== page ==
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UN urges for safe passage across the Black Sea in wake of merchant ship attacks

The head of the United Nations’ shipping agency has called for safe passage for merchant ships in the wake of three vessel strikes in the opening days of the Russian invasion of Ukraine.

Kitack Lim, the secretary-general of the International Maritime Organization (IMO), said yesterday: “The security situation in the Ukraine is impacting trade by sea. The safety of marine personnel including seafarers is vital. Shipping is essential to global trade – as has been proven during the course of the Covid-19 pandemic. I urge all parties to take steps to ensure the protection of seafarers, vessels and cargo.”

Thus far the Turkish-owned bulk carrier Yasa Jupiter, the Moldova-flagged chemical tanker Millennial Spirit and the Panama-flagged bulk carrier Namura Queen have been hit by military forces in the opening two days of the conflict. The majority of international vessels in the region have exited the area to safer waters while Ukraine’s key ports, closed since Thursday, are coming under increased bombardment from Russian forces.

Insurance rates have leapt for ships heading into the area with Reuters suggesting an additional war risk insurance cover for seven days has been quoted at anywhere up to 5% of insurance costs, up from an estimated 0.025% on Monday.

The Turkish foreign minister said yesterday Turkey cannot stop Russian warships accessing the Black Sea via its straits, as Ukraine has requested.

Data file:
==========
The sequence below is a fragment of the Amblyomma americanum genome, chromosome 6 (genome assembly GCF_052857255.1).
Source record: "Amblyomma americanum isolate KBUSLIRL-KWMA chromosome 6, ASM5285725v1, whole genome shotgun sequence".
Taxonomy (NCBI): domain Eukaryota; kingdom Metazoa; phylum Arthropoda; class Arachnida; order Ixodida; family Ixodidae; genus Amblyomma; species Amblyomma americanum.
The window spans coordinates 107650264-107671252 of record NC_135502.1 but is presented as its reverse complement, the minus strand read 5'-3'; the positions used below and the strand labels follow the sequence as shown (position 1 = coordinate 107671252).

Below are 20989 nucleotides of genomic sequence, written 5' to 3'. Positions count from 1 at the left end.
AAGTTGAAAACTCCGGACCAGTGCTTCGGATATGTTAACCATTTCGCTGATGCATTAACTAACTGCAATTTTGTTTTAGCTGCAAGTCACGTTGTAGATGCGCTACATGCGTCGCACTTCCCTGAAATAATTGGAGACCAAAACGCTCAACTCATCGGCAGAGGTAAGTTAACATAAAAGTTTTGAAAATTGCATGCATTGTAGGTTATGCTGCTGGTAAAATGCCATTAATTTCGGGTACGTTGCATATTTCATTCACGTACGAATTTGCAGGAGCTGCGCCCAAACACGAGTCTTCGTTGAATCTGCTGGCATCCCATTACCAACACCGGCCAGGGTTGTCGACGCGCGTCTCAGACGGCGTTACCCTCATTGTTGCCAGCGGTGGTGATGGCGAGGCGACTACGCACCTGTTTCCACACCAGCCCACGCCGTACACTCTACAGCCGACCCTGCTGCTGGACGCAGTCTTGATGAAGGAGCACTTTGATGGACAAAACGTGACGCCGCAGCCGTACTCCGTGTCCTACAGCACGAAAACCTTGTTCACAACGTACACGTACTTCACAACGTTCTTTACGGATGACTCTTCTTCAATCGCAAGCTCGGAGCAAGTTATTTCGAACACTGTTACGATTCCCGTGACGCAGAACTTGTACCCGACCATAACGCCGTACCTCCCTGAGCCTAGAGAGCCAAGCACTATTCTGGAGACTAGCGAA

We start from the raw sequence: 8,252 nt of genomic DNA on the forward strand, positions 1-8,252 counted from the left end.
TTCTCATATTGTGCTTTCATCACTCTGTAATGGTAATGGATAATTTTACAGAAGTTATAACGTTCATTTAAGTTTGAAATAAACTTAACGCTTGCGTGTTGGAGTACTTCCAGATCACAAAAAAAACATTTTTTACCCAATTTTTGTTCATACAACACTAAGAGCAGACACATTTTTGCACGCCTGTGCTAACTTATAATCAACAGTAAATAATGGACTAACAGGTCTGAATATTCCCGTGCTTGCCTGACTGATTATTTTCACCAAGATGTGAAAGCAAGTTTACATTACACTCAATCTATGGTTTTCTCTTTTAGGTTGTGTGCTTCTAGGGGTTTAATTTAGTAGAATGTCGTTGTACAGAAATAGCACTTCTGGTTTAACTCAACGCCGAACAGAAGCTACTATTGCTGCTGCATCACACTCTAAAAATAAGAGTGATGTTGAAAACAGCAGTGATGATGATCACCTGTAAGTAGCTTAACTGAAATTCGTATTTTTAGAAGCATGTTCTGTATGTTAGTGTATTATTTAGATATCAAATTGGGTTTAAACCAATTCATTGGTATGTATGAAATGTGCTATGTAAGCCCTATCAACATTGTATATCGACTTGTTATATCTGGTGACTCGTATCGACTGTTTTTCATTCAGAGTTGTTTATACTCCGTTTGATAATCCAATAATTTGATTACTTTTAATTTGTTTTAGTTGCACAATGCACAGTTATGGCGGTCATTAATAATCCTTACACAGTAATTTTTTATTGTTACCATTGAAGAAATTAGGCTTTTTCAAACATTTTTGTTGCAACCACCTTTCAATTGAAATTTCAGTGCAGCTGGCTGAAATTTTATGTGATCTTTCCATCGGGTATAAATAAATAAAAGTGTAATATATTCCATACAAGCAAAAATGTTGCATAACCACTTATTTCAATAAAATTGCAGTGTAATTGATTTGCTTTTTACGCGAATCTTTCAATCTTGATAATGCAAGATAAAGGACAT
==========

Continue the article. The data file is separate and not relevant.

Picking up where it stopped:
Putting some perspective on Russia and Ukraine’s importance to world shipping, Clarkson Research Services has run the numbers (see chart below).

Russia is estimated to account for around 5% of global seaborne exports, though a smaller percentage in terms of tonne-miles with short-haul exports to Europe from western Russia and to Asia from the east significant. Ukraine accounts for a further 1% of export volumes.

Tanker rates have spiked as fighting broke out. Aframax and suezmax rates on the Black Sea-Med route jumped more than four-fold this week, pushing earnings to around $170,000 a day, with average aframax spot earnings jumping from $11,000 a day last week to over $68,000 a day, whilst average suezmax earnings rose from $4,000 a day to over $41,000 a day according to Clarksons.

“The next few weeks will continue to be marred by uncertainty and rates will likely remain elevated and volatile, especially in the Baltic and Black Sea regions. However, once the impact of the sanctions is clearer, the market will settle down,” a new report from Poten & Partners suggested.

For all the news on how the invasion of Ukraine is affecting global shipping, check out Splash’s dedicated coverage here.

Sam Chambers

Starting out with the Informa Group in 2000 in Hong Kong, Sam Chambers became editor of Maritime Asia magazine as well as East Asia Editor for the world’s oldest newspaper, Lloyd’s List. In 2005 he pursued a freelance career and wrote for a variety of titles including taking on the role of Asia Editor at Seatrade magazine and China correspondent for Supply Chain Asia. His work has also appeared in The Economist, The New York Times, The Sunday Times and The International Herald Tribune.
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